MIT has been awarded $7.5 million as part of a new initiative by the Department of Energy (DoE) to support research and development on the next generation of nuclear technologies. Funded through the DoE’s Nuclear Energy University Projects (NEUP), the Integrated Research Projects (IRPs) were established to help ensure that the country maintains a leading role in nuclear energy research.

The Department of Nuclear Science and Engineering and the MIT Reactor Lab will work together with their partners at the University of California at Berkeley (UCB) and the University of Wisconsin at Madison (UW) on the project over the next three years to develop the path forward to a test reactor and ultimately a commercial high-temperature salt-cooled reactor, also called a Fluoride-salt High-Temperature Reactor (FHR).

The FHR is a new reactor concept — about a decade old. It combines high-temperature graphite-matrix coated particle fuel developed for high-temperature gas-cooled reactors (fuel failure temperature greater than 1600°C), liquid salt developed for the molten salt reactors (boiling point greater than 1400°C), and safety systems originate from sodium fast reactors.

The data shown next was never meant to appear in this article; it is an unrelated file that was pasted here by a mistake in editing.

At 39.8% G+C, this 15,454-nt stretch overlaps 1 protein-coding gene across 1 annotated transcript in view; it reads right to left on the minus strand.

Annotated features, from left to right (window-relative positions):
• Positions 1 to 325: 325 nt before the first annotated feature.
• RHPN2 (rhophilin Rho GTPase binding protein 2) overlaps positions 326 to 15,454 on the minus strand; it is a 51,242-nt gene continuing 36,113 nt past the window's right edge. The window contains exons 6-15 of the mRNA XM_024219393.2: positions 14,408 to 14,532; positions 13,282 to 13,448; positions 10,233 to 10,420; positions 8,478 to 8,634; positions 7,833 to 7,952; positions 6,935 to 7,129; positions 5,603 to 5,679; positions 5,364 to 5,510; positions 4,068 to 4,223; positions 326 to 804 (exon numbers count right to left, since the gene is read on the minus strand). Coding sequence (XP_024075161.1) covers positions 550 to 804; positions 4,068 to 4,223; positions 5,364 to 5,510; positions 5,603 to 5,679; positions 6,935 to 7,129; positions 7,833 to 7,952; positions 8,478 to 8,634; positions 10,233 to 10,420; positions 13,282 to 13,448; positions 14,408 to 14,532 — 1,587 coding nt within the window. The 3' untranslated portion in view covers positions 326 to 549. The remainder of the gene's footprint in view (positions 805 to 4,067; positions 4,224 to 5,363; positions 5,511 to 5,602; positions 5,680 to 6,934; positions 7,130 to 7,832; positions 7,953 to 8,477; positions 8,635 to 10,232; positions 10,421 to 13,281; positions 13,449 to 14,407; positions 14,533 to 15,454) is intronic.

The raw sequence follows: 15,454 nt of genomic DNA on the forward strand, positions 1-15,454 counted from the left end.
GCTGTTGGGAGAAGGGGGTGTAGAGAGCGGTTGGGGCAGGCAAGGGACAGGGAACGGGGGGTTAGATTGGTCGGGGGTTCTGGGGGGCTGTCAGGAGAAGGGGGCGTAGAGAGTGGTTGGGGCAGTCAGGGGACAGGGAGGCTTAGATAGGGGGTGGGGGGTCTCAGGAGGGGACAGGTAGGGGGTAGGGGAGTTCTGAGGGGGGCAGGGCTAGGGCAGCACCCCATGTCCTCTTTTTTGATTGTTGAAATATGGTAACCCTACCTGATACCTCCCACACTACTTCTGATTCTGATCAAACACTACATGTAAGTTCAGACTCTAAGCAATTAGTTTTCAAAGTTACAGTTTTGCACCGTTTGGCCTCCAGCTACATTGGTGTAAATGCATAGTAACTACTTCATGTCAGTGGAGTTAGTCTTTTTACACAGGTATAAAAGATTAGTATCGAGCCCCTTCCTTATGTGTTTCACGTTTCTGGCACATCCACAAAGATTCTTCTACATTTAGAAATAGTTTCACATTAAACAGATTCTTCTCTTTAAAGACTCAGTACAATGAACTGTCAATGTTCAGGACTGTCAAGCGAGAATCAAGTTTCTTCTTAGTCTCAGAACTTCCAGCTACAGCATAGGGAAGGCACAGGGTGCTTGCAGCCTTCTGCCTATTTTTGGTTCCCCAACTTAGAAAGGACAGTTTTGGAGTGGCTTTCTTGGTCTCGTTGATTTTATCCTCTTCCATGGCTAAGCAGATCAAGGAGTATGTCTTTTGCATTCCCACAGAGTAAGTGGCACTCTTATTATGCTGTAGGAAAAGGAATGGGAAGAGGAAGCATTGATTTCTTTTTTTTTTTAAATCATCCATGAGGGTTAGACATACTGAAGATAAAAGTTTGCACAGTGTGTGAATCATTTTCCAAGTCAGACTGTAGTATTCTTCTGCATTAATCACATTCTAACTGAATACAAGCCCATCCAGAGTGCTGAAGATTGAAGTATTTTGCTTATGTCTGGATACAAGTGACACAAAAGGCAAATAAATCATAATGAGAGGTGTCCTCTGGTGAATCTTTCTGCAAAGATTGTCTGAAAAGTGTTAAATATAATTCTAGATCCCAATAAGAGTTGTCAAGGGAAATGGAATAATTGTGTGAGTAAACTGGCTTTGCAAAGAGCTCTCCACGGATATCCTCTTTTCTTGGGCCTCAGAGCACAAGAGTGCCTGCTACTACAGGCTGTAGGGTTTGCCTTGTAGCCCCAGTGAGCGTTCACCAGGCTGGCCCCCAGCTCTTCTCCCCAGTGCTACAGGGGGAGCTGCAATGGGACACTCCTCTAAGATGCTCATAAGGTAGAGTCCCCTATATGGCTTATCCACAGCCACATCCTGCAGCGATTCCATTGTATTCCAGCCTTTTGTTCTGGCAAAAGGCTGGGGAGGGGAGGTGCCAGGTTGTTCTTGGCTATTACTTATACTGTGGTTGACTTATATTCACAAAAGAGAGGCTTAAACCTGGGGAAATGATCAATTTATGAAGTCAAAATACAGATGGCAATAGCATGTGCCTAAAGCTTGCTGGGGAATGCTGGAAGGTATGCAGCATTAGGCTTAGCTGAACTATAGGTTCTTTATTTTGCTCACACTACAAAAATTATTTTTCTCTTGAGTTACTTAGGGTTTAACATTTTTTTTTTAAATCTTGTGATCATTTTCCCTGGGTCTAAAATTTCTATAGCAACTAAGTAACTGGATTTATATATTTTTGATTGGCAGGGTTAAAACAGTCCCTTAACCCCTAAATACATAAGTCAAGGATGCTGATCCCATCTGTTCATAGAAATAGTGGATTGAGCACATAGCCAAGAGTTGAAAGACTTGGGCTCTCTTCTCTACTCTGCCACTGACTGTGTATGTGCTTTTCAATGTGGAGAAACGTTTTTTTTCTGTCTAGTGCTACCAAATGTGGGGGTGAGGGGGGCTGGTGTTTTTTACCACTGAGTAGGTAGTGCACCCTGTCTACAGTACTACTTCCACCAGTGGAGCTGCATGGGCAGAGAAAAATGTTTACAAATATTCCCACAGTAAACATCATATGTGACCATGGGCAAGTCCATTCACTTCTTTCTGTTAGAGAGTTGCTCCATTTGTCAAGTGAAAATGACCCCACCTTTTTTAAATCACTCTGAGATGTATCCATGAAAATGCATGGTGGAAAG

This new combination of existing technologies creates the possibility of a large power reactor where catastrophic accidents would not be credible. The Three Mile Island and the more recent Fukushima accident resulted from radioactive decay heat generated after the reactors were shut down that overheated and destroyed fuel. The FHR fuel and coolant combination may allow decay heat to conduct to the environment without massive fuel failure even with large-scale structural and system failures.


I wonder what is the role of ORNL and possibly UTK in this, as neither are mentioned in the news piece.


"The Department of Nuclear Science and Engineering and the MIT Reactor Lab will work together with their partners at the University of California at Berkeley (UCB)......"

This is Dr. Peterson's area of research which lays much groundwork for LFTR et al.


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PostPosted: Sep 23, 2011 4:36 am 
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Yes, this work is important for us. The reactor pool, any new alloys used, the pumps, some of the hot cell tech, passive bouyancy controlled control rods, all good for us. We can steal, I mean buy this from Per, for the LFTR. So, from now on out, be very nice to Dr. Peterson. :mrgreen: